[Movie Review] ‘Get Out’ is an Enthralling Exploration of Social Fear Through Liberal Racism

getout_tgofposterJordan Peele, a name synonymous with clever biting commentary on social issues, has stepped into the cinematic ring and delivered a one-two punch that’s more potent than anything audiences have seen in a wide release horror flick in quite some time. Get Out leans a little bit more studio than recent critical darlings such as The Witch or It Follows, but has a punch all its own that rivals some of the best genre films of all time.

Whether or not Peele’s debut feature will stand the test of time is yet to be seen, but it’s hard to imagine something this sharp and witty to get pushed back in the annals of cinema history. No, it’s not just possible, but likely that Get Out is going to be talked about amongst critics and audiences alike for the foreseeable future. Exploring the simple yet all too real awkwardness of an African-American male meeting his Caucasian girlfriend’s parents and the weird stuff going on within the grounds of the family’s sizable estate. From scene one, Peele sets an uneasy yet humorous stage with an intro that features a black male waltzing in a suburban neighborhood at night before befalling something a little spooky. The racial factor is of course not lost on an audience of any race or gender, but is in fact a fear I’m sure we’ve all had walking late at night in unfamiliar territory–the possibility of being stalked by someone with less than noble intentions. 

From there, Peele allows the audience to get to know Chris (Daniel Kaluuya), a nice guy with an eye for photography as he, a man of color prepares to visit his girlfriend, Rose’s (Allison Williams) parents. We not only get to know Chris, but we develop a knowledge and liking of the playful and caring 5-month relationship between himself and Rose. The use of humor serves mainly to let some of the air out of the growing tension the audience will likely feel right along with Chris. Red flags are abound when they arrive on the grounds as Rose’s dad, Dean (Bradley Whitford) tries way to hard to be hip and Rose’s mom, Missy (Catherine Keener) has an intense interest in hypnotizing Chris to relieve him of his smoking habit. Combined with the fact that the family employs a pair of African-Americans to help care for the property and there is clearly something off about their mannerisms.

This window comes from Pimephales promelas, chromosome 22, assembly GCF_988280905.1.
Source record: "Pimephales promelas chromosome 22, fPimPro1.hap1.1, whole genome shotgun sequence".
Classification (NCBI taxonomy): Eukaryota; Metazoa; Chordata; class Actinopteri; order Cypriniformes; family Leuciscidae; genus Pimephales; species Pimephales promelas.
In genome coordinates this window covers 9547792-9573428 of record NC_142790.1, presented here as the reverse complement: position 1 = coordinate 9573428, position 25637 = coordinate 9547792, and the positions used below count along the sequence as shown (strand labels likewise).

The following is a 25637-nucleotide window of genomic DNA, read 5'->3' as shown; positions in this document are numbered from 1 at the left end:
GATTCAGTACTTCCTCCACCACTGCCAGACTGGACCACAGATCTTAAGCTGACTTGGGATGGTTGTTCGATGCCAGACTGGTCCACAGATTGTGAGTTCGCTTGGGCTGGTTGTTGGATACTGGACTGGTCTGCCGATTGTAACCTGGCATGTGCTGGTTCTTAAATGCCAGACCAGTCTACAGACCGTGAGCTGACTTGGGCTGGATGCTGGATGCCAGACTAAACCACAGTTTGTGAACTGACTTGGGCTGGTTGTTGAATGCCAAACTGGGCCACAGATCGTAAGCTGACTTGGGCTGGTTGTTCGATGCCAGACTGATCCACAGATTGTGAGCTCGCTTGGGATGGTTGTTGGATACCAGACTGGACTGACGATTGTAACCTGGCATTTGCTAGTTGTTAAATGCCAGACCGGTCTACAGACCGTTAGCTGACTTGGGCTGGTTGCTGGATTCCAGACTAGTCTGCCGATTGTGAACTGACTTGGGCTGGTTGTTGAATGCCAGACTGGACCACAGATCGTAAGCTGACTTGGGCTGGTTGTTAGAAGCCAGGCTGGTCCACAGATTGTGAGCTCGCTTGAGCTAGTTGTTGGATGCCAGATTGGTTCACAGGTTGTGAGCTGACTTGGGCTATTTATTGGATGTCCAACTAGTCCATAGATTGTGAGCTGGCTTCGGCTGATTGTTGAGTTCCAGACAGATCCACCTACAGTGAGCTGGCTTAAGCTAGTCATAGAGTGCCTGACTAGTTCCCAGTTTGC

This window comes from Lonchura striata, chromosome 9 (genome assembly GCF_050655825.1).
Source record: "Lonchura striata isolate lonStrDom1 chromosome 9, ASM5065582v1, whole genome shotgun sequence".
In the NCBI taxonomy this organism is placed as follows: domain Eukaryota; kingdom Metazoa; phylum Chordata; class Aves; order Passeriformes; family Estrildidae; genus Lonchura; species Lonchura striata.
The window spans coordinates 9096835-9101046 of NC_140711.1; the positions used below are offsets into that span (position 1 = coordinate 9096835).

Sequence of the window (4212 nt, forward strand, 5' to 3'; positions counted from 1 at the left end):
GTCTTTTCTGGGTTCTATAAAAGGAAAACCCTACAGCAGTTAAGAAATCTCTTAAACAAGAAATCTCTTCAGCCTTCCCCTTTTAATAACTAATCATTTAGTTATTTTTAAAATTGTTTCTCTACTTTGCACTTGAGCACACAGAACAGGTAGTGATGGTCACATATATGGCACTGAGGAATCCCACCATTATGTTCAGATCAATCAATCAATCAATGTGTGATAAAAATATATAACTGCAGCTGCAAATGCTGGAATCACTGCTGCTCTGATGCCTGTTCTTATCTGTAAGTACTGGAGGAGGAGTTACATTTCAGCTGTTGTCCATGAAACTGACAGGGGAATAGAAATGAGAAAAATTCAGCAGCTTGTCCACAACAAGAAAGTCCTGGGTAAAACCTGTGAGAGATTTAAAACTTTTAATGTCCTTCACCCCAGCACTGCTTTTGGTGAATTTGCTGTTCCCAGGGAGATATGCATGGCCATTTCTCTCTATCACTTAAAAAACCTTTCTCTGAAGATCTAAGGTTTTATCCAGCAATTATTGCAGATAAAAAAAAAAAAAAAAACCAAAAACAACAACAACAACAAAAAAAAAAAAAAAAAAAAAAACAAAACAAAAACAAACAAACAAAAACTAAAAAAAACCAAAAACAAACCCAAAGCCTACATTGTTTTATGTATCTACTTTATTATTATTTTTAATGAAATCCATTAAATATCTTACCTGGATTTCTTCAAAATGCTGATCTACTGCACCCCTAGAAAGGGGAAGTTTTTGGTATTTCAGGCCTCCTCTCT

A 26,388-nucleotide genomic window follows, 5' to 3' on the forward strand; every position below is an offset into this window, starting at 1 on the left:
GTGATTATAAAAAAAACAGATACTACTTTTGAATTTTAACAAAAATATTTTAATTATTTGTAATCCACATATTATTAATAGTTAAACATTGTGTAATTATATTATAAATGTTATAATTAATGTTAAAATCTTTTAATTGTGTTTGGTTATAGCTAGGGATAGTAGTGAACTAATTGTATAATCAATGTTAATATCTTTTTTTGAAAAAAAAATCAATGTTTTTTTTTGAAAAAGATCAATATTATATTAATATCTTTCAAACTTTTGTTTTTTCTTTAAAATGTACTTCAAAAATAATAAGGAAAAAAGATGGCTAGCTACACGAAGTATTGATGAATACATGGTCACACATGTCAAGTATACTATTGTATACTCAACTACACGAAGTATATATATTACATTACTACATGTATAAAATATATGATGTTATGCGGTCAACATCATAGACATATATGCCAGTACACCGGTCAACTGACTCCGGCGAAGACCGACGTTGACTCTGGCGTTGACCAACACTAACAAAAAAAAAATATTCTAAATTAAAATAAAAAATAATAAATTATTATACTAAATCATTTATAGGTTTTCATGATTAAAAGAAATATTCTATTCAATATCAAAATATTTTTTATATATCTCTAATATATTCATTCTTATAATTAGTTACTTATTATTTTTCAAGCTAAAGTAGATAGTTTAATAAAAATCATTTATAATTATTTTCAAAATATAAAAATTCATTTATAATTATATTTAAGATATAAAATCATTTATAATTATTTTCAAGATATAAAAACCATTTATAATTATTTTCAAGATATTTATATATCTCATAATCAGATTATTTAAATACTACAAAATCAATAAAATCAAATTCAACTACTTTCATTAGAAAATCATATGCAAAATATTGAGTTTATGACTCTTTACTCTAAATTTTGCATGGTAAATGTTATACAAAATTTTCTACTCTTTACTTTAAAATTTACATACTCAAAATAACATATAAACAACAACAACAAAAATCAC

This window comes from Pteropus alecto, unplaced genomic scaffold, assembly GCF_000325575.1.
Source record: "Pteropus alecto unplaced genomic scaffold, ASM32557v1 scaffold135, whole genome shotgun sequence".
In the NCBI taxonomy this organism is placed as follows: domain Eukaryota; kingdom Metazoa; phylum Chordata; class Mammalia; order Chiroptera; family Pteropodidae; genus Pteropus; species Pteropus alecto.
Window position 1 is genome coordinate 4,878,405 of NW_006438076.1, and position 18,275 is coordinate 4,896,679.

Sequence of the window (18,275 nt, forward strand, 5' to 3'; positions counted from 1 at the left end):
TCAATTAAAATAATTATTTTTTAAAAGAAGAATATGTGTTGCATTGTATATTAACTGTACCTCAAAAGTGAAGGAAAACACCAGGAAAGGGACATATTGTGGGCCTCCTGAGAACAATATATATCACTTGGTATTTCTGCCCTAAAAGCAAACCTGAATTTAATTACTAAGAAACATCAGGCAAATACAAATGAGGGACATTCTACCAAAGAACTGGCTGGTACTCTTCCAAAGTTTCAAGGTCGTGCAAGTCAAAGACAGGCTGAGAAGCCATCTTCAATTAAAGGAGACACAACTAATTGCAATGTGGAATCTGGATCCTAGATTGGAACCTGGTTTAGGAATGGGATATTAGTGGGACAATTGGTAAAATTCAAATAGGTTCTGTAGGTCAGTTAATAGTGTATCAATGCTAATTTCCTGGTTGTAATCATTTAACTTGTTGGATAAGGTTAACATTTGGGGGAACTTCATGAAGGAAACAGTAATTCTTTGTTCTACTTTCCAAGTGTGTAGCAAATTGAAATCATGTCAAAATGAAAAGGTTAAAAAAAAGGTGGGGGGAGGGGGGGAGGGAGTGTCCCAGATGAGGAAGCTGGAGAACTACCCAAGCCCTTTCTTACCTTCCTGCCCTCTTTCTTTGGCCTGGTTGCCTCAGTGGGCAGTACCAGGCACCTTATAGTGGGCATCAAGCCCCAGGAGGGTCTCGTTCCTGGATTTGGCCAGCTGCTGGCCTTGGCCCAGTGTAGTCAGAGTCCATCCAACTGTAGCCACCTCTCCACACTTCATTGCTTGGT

From there it is a journey of discovery and the film is anything but conventional in its delivery. Peele tries to hide nothing from the audience and instead just peels back layer upon layer organically. Chris as a character seems to be naturally suspicious and guarded except around Rose who has a way of disarming him when he’s starting to retreat socially–it’s one of the many things that endears you to their relationship and develop concern for Chris’ plight.

With Peele’s background in sketch comedy it’s hard not to approach Get Out with the fear that an inflated runtime will get old. That is not the case here. If anything, once things get going it could be argued that Peele could have afforded to drag certain plot points and events out just a little more. Similarly, there are turns taken that are just fine the way they are, but perhaps could have been tweaked and become even more effective–a subjective observation for sure and a bit too spoilery to elaborate on. The entirety of the film is just so perfectly structured and tightly paced that to nitpick is petty and counterproductive to reacting properly–which is with nothing but enthusiasm for a fresh cinematic voice entering the field of play in the horror genre.

Get Out plays comfortably within the confines of a social thriller, but we’d be splitting hairs to divorce it entirely from horror territory. Although, come awards season it wouldn’t be shocking to see many try to justify recognizing it as anything but horror. Peele’s debut flick is timely, scary and above all else…important. Even if you can’t literally relate or empathize with the protagonist, there’s a lesson to be learned and truth to face for anyone soaking in the hypnotic imagery and acerbic writing. In the end, Get Out tackles some heady, personal issues that are as timely as they are frightening and will be impossible to shake away come end of year.

Rating: A

Beer Recommendation: None at this time. Sorry, nerds.


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